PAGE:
Hebrew and Haiku – Poetry For The Ages

Hebrew and Haiku – Poetry For The Ages

Ever had one of those conversations about Bible interpretation when somebody accuses someone else of not taking scripture seriously? Me neither.

While I wish that was the case, I am finding myself more and more in the middle of these literal vs. metaphorical vs. poetical saw-offs. It might be happening more often because I’ve been spending time investigating how certain controversial Bible bits have been interpreted over the ages. And then I use my outside voice to ponder my findings. That’s when the trouble starts.

For example, did you know that even before Jesus was born (2 centuries before) Hebrew scholars were already arguing about whether or not Adam was a real person? This isn’t a new battle. The only difference between the way ancient jewish scholars and many Christians debate this issue is that the old school experts never accused the other side of heresy. Nobody started collecting firewood and reached for the lighter fluid.

Torah (or Old Testament, to those of us familiar with everything after the book of Malachi) was pushed and prodded from opposing angles to discover how it best fit with real world knowledge. It was considered a part of practicing one’s faith, if you were a Hebrew theologian, to struggle with the text and try to make sense of it in light of the latest news on the street.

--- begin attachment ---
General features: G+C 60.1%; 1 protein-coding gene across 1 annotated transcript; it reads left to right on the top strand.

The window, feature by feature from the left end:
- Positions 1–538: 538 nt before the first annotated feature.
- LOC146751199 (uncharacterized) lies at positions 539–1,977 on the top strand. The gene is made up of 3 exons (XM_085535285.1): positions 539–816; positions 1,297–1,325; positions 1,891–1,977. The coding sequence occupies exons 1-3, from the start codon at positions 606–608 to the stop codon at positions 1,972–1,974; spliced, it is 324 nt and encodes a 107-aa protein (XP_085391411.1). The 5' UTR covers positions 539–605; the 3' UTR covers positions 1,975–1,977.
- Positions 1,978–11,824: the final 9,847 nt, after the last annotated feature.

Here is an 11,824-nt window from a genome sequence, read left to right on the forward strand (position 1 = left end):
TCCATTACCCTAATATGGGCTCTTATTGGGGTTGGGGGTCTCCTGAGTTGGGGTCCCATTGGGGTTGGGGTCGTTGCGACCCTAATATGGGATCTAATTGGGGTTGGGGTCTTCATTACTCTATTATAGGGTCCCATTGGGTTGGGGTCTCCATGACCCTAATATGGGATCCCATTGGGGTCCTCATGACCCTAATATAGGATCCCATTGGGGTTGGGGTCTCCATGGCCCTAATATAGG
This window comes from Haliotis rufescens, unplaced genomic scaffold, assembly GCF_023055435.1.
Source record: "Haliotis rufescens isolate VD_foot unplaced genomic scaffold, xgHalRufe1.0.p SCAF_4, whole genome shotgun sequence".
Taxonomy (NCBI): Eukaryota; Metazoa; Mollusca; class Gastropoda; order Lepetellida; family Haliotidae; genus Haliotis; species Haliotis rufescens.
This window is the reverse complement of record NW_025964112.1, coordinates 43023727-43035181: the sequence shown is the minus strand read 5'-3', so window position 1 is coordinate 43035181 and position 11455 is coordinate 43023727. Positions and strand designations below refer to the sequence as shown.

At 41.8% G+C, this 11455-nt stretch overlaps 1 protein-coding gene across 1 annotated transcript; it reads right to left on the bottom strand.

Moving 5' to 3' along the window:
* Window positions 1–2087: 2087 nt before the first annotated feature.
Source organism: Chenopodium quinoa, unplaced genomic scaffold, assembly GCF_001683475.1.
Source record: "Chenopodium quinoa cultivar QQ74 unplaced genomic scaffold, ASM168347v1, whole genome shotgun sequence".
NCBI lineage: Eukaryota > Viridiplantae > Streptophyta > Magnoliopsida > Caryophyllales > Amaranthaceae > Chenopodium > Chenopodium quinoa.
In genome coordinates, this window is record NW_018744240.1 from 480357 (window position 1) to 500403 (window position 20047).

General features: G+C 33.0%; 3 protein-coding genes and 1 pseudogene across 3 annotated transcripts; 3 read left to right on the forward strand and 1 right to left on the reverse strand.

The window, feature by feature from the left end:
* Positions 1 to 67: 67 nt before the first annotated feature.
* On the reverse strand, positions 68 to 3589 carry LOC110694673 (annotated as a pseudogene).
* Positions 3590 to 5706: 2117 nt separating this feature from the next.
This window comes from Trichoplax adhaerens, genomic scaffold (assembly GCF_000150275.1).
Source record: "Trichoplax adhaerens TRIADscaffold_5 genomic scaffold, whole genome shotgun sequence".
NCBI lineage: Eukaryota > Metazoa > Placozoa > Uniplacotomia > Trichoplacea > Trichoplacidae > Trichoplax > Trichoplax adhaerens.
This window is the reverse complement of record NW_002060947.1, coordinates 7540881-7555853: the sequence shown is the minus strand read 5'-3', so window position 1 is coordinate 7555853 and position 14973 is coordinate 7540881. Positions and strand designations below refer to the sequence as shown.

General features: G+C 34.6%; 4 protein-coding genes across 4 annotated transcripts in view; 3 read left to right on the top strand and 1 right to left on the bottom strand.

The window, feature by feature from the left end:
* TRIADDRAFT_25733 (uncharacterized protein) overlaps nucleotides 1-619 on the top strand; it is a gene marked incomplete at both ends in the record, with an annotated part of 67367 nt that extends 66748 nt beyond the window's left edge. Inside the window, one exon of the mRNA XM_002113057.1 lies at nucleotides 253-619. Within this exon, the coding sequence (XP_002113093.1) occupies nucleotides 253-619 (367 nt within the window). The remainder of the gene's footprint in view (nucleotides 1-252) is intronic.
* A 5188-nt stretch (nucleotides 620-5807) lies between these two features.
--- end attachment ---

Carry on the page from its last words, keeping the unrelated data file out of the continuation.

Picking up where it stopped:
Now those old Hebrews might have had an easier time interpreting scripture than we do simply because they knew how to read and write old hebrew. If that seems like an unfair advantage it is. They could pick up on nuances of the writing as they processed the text.

To illustrate how this might have worked, I will nonchalantly drop a haiku right into the middle of this paragraph:

The reader searches
Grasping for poetic slant
And is moved by it

If you’re familiar with the 5-7-5 syllabic structure of this ancient Japanese art form you recognize it immediately. Now was that poetic or literal? And why am i suddenly in the mood for sushi? And once we start debating whether ‘moved’ refers to a physical act or an emotional one, the debate could really heat up. Did the reader, in attempting to ‘literally’ pick up a poem that is apparently leaning at a non-perpendicular angle, find himself in motion? Did said poem actually ambulate the reader’s body out of it’s pre-poetic space on the cartesian grid and place it down somewhere else? Perhaps somewhere better?  Is ‘poetic slant’ a metaphor for “slippery slope”? And away we go. ( Note: if you were moved emotionally by that Haiku you need to get out more.)

Literal in this context IS poetic, which explains why, when i am accused of not reading Genesis chapter one literally, I have been known to reply with a whiny “What do you mean by the word literal?”

Literal simply means that the reader understands the text in the same way the original audience did. Of course it’s not as easy as picking up an English translation twenty five centuries later and reading it like you would People Magazine. This doesn’t mean I’ve figured Genesis out. What this does mean is that the conversation, no matter how much fun it is, shouldn’t result in anyone losing an eye.

I don’t think we show the proper respect for scripture or each other until we are prepared to do the homework. Torah For Dummies anyone?